Wesley Moyer’s with a whip in his hand

“Sophistication”, pp.147 “George felt so utterly lonely and dejected that he wanted to weep but pride made him walk rapidly along, swinging his arms. He came to Wesley Moyer’s livery barn and stopped in the shadows to listen to a group of men who talked of a race Wesley’s stallion, Tony Tip, had won at the Fair during the afternoon. A crowd had gathered in front of the barn and before the crowd walked Wesley, prancing up and down boasting. He held a whip in his hand and kept tapping the ground. Little puffs of dust arose in the lamplight. ‘Hell, quit your talking,’ Wesley exclaimed. ‘I wasn’t afraid, I knew I had ’em beat all the time. I wasn’t afraid.’

Ordinarily George Willard would have been intensely interested in the boasting of Moyer, the horseman. Now it made him angry. He turned and hurried away along the street. ‘Old windbag,’ he sputtered. ‘Why does he want to be bragging? Why don’t he shut up?’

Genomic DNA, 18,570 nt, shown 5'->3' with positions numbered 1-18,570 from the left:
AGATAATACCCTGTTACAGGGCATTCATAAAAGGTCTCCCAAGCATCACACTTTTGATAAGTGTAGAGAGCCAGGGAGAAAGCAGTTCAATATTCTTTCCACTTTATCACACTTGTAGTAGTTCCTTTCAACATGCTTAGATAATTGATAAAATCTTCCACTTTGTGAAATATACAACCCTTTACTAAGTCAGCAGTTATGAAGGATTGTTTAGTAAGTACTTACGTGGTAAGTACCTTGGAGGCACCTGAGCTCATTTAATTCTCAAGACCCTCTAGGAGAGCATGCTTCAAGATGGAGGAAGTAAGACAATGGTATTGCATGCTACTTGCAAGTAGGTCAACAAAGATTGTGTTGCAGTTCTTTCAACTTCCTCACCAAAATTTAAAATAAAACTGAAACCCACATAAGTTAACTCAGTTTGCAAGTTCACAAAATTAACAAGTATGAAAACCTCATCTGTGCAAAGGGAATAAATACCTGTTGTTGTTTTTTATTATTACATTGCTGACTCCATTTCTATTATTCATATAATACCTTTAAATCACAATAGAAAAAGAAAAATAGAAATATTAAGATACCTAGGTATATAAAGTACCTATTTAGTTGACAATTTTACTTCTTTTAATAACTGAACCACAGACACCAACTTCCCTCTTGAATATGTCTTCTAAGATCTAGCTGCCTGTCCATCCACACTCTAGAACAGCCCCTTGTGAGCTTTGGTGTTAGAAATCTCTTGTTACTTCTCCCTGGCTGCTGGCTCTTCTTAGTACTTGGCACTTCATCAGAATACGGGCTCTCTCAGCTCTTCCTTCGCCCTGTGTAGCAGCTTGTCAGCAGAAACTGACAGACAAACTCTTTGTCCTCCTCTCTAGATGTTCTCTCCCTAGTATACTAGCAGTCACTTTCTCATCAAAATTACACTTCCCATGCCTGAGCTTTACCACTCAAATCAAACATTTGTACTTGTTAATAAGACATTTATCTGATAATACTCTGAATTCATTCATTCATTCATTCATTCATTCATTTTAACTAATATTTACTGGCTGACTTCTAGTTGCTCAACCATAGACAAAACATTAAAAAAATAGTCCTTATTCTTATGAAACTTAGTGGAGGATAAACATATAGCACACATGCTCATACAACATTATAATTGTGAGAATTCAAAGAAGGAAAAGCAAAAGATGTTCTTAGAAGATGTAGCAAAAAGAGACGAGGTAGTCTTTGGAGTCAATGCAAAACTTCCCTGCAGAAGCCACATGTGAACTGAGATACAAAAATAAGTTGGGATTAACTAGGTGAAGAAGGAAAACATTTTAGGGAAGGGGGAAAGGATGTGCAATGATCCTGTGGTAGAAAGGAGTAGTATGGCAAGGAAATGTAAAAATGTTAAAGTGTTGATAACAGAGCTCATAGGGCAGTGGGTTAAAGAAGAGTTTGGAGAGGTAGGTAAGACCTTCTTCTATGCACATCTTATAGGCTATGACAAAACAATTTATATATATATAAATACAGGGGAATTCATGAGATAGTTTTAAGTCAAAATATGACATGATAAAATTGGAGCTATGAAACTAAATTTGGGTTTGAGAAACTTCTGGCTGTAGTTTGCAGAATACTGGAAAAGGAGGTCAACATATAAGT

Boasting comes up several times in this chapter and reminds of an interesting technique of Anderson’s in which a character and the omnicient narrator will use the same word in description of the same thing.

This isn’t exactly done here (where the narrator says “boasting” and the character says “bragging”) but check out “puttering” in The Untold Lie, where the narrator first says Ray Pearson is “puttering” then his wife scolds Ray for always “puttering”. The effect is a smoothing of the difference between reality (as it occurs in the fiction) and fictional characters’ perception of that reality; it tells us that the characters are seeing reality.

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